“What are quantum computers and AI?
Seems like a fair question.
Ask it to the average passer-by on the street, though, and chances are they’ll give you a basic answer to what the latter is. On the former, however — unless the question’s targeted to a college physics major on the way to a coffee shop for their daily fix — you’d invariably get a blank expression, a look from them of utter dumbfoundedness.
And that’s natural.
To most of us, quantum computing is something exotic, unworldly, a non-practical thought experiment.
AI, though less of an intellectual conundrum, is still a discipline for those whose math and logical skills are on a higher level than most of the planet’s population.
‘The pace of progress in artificial intelligence (I’m not referring to narrow AI) is incredibly fast. Unless you have direct exposure to groups like Deepmind, you have no idea how fast — it is growing at a pace close to exponential. The risk of something seriously dangerous happening is in the five-year timeframe. 10 years at most.’
— Elon Musk
Both, in essence, are neither here nor there to the majority. Decades or centuries down the line. Not something to interrupt the ebb and flow of the morning commute, paying the bills or the anticipation of the newest release to binge-watch on Netflix
A techie’s utopian dream.
The truth is, however, what’s going on in the labs around the world — from China to Silicon Valley — may surprise you.
There are scientists in the space, nevertheless, who believe the research currently being conducted in deep neural networks may assist physicists to reach an understanding as to how (and why) quantum behaviour operates.
Oh, yeah, really — deep learning and AI will help us understand the quantum world?
Yeah, or at least that’s what some of the cleverest people on the planet suppose.
Quantum AI came about from the potential that quantum algorithms can offer technology in a plethora of disciplines, from general optimization problems to issues like anomaly detection in systems, dimension reduction and clustering. The benefits quantum processing units have over classical models are their quantum states cannot be replicated, meaning they can, in theory, identify data patterns which classical computers cannot.
Qu & Co
Dutch-based startup Qu & Co, headed by Dutch co-founder and CEO, Benno Broer, along with his Danish partner, Dr. Vincent Elfving — who acts as CTO — has already seized the opportunity with what the company calls ‘quantum-ai as-a-service’. The two hope to achieve this through the use of quantum processing units integrated with classic GPUs and CPUs, evolving their AI and machine learning (ML) to solve some of the most intractable problems in the space.
Qu & Co, which also deals in quantum-computational chemistry (and has just signed a cooperation deal with Schrödinger, a German company founded in the early 1990s whose computational platform specializing in accelerating drug discovery and materials design) sees its goal to align current practices in QC and AI come together through symbiosis.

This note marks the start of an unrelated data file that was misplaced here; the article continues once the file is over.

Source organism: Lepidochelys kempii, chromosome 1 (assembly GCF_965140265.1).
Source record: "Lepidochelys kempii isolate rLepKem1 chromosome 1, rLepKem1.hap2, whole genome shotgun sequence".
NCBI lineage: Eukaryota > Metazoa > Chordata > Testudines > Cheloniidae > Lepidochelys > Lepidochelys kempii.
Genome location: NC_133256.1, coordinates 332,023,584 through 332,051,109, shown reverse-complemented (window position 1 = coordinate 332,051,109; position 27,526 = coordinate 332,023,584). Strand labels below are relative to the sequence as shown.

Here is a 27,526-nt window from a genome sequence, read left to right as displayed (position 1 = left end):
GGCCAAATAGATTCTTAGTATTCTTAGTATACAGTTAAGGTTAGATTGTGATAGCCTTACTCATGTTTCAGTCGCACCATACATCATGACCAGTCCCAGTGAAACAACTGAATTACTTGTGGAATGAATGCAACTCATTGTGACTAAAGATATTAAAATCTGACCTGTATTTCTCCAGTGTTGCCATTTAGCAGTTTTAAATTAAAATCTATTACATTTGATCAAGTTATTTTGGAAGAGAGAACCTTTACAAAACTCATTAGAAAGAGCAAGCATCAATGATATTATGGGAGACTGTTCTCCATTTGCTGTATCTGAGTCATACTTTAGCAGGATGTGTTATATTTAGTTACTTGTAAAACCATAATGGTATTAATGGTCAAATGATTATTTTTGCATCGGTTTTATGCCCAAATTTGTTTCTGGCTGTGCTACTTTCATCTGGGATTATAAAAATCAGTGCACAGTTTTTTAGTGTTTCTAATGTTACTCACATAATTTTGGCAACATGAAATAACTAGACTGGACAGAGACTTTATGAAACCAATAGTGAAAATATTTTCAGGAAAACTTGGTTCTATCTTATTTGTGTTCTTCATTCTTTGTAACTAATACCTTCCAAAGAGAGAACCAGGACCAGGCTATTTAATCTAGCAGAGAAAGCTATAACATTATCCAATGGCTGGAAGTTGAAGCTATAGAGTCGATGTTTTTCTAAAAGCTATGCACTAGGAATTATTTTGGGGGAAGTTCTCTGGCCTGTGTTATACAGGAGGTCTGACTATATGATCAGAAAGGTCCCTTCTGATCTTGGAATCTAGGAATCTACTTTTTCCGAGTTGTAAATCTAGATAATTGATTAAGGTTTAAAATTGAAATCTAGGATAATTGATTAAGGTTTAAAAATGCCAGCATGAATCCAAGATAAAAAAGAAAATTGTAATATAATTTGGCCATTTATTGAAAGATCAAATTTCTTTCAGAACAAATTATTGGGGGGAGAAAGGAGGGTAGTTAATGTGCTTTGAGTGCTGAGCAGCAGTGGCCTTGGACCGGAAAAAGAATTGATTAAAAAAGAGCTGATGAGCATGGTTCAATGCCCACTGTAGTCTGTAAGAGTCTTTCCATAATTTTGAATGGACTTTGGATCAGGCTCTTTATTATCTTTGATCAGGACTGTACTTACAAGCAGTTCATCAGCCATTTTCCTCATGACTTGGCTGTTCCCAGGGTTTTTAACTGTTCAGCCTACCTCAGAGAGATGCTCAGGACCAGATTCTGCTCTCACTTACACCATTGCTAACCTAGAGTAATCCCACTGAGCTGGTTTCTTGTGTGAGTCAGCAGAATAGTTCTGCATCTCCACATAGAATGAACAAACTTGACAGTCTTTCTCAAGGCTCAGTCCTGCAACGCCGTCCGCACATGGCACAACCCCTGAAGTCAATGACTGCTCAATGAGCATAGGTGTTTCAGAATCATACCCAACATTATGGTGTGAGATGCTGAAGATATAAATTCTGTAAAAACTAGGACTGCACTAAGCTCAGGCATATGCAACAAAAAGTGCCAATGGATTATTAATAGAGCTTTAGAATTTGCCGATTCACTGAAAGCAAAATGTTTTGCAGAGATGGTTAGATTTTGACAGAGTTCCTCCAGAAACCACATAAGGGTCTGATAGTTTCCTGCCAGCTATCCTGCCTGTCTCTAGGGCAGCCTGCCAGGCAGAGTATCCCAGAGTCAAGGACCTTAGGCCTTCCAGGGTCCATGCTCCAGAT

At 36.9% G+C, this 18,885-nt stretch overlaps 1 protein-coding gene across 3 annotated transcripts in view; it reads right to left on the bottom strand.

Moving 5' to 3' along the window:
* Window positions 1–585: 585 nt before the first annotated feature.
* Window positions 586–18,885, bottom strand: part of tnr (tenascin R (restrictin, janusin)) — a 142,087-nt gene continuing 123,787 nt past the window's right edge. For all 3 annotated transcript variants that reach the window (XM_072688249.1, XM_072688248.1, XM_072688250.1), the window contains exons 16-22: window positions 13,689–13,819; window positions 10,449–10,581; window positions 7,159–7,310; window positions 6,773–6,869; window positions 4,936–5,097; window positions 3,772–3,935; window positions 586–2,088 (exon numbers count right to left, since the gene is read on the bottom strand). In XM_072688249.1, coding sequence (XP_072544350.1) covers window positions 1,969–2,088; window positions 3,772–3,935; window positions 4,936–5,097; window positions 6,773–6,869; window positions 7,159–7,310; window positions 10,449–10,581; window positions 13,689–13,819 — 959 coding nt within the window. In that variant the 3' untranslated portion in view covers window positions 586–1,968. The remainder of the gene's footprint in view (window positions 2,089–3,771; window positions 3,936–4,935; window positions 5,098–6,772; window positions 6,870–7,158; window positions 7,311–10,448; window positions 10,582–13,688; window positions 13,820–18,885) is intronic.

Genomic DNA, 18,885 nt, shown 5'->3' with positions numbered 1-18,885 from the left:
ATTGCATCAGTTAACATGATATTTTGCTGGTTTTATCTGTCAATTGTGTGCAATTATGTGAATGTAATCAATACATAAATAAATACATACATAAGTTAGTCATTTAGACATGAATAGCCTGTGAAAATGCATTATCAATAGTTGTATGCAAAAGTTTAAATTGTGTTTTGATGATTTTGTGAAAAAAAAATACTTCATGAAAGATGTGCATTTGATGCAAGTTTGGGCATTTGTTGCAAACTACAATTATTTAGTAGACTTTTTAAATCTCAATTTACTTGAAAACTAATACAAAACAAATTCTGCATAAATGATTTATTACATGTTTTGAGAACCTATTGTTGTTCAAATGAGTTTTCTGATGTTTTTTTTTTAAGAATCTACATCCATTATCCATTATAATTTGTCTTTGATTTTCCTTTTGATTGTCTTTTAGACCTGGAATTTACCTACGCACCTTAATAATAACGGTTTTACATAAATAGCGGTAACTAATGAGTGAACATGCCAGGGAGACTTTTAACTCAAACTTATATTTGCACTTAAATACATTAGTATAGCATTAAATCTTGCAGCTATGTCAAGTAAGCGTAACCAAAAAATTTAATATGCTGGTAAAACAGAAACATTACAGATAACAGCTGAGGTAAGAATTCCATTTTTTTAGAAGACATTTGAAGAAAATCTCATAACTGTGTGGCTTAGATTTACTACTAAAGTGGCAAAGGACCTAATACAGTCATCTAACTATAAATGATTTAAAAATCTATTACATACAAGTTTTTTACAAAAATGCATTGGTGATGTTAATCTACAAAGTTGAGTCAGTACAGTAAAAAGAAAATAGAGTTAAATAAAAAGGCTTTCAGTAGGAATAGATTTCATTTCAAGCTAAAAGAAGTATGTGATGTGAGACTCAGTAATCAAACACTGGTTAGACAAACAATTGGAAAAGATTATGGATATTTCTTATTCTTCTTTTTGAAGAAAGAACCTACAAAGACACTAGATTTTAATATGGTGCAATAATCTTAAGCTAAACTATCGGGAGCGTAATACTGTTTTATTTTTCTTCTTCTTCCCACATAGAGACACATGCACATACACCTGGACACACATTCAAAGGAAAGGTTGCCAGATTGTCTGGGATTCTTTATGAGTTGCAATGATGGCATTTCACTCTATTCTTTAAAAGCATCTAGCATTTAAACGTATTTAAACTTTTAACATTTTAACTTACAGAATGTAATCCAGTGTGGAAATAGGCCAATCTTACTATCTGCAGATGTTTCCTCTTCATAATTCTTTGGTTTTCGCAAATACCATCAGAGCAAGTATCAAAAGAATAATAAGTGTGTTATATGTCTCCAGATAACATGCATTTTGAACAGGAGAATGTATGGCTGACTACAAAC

In academia, too, there’s fanfare going on as AI and quantum technology are struck together to create a brighter future in hard tech innovation. Earlier this year, scientists at Oxford University and MIT teamed up with their counterparts at IBM (allowing the academics to utilize their Qiskit Aqua quantum information science kit for the project), releasing a paper called ‘Supervised learning with quantum enhanced feature spaces’. In it, they expand on a theory that as quantum architectural systems become exponentially better, they will execute such functions as feature mapping — an area of machine learning that deconstructs data into non-redundant features — which classical computers are unable to do.
‘My colleagues and I instead hope to build the first dedicated neural network computer, using the latest ‘quantum’ technology rather than AI software. By combining these two branches of computing, we hope to produce a breakthrough which leads to AI that operates at unprecedented speed, automatically making very complex decisions in a very short time.’
— Michael Hartmann, a professor at Heriot-Watt University
The authors defended their stance by stating the technique can be used to generate new classifiers which can fashion better data maps. This, in turn, would allow them to achieve better AI systems which could recognize patterns in data that classical computers find difficult.
With data science a trending word these days, it is no surprise to see more companies specializing in quantum technology migrate their business interests into the sphere of AI and ML.
With the help of QC, there is little doubt the search for faster, more reliable solutions in AI will come about sooner than we thought possible.
Get ready for World 3.0, where the world’s as good as we want it to be.